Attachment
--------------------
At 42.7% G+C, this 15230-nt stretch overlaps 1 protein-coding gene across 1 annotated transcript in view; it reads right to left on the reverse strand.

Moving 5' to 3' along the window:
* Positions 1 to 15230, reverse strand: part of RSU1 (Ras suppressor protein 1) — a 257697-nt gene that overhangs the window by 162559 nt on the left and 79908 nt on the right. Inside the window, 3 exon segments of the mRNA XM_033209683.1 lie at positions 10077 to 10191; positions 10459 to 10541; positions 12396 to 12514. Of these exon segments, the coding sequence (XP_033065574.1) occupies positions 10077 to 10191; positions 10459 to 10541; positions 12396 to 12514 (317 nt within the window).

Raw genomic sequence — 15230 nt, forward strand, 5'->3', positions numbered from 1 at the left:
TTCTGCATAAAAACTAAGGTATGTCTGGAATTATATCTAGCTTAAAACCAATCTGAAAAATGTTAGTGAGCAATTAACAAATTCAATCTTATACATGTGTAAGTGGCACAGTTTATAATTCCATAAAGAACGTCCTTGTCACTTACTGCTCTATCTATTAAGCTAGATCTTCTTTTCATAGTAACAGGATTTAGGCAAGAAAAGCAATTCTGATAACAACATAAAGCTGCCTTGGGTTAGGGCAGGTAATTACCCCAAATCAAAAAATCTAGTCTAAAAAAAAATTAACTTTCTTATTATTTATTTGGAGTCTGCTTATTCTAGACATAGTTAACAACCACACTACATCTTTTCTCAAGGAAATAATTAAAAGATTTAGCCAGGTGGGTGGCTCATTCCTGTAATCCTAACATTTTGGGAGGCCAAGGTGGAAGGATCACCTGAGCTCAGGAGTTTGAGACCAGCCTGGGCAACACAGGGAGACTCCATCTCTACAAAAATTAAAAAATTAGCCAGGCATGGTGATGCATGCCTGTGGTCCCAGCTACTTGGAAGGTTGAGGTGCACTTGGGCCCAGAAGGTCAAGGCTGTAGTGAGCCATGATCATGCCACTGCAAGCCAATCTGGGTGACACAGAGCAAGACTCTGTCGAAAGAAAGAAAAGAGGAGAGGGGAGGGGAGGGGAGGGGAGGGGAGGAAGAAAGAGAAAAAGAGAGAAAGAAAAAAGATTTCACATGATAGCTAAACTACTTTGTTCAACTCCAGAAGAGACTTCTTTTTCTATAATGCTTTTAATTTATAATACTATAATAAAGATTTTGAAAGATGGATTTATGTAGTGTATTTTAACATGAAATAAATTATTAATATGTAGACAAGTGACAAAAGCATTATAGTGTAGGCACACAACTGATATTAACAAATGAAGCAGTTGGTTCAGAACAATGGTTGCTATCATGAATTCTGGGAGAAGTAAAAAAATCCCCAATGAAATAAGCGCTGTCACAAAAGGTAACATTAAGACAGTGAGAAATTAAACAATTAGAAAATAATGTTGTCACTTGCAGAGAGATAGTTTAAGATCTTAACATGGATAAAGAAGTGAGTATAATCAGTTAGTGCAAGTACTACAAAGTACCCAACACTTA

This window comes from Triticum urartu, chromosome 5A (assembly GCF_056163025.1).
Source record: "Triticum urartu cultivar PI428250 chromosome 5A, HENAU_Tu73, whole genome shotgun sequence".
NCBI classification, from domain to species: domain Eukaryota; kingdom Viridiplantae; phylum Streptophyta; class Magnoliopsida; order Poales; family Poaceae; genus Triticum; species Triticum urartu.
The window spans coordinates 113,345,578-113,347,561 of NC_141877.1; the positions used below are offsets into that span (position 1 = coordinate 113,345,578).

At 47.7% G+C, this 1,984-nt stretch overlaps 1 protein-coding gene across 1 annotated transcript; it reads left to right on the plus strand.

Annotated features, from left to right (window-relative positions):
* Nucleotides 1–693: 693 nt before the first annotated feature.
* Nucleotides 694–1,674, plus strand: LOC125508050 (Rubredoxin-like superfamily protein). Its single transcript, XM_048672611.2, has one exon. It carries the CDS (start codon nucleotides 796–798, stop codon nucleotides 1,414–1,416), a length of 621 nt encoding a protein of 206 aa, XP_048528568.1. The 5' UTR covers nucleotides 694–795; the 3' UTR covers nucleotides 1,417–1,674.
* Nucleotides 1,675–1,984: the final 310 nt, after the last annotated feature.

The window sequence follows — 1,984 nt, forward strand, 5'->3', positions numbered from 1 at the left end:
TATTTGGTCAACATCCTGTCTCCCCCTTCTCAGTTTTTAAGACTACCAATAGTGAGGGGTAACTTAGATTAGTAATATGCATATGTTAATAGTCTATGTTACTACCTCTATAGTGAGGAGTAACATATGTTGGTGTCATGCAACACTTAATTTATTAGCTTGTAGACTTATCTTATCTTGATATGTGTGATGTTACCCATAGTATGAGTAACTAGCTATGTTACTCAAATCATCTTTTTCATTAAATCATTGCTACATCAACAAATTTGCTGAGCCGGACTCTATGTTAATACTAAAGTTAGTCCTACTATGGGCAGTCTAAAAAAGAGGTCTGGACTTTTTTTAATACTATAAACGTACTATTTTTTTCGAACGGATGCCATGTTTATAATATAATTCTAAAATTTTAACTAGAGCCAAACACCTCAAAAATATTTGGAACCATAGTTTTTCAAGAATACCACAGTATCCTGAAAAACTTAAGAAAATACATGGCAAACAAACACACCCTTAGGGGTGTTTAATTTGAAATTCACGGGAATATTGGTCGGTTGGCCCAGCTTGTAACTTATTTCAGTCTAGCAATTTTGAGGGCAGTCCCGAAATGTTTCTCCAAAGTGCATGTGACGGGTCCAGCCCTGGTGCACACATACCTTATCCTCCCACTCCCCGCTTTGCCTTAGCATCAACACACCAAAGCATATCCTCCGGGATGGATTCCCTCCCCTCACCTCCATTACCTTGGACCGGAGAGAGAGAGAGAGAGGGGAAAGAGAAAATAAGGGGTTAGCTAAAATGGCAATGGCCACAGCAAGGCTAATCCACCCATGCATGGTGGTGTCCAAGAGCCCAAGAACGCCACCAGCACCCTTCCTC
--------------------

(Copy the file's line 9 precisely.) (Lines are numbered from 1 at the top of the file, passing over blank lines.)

The window spans coordinates 113,345,578-113,347,561 of NC_141877.1; the positions used below are offsets into that span (position 1 = coordinate 113,345,578).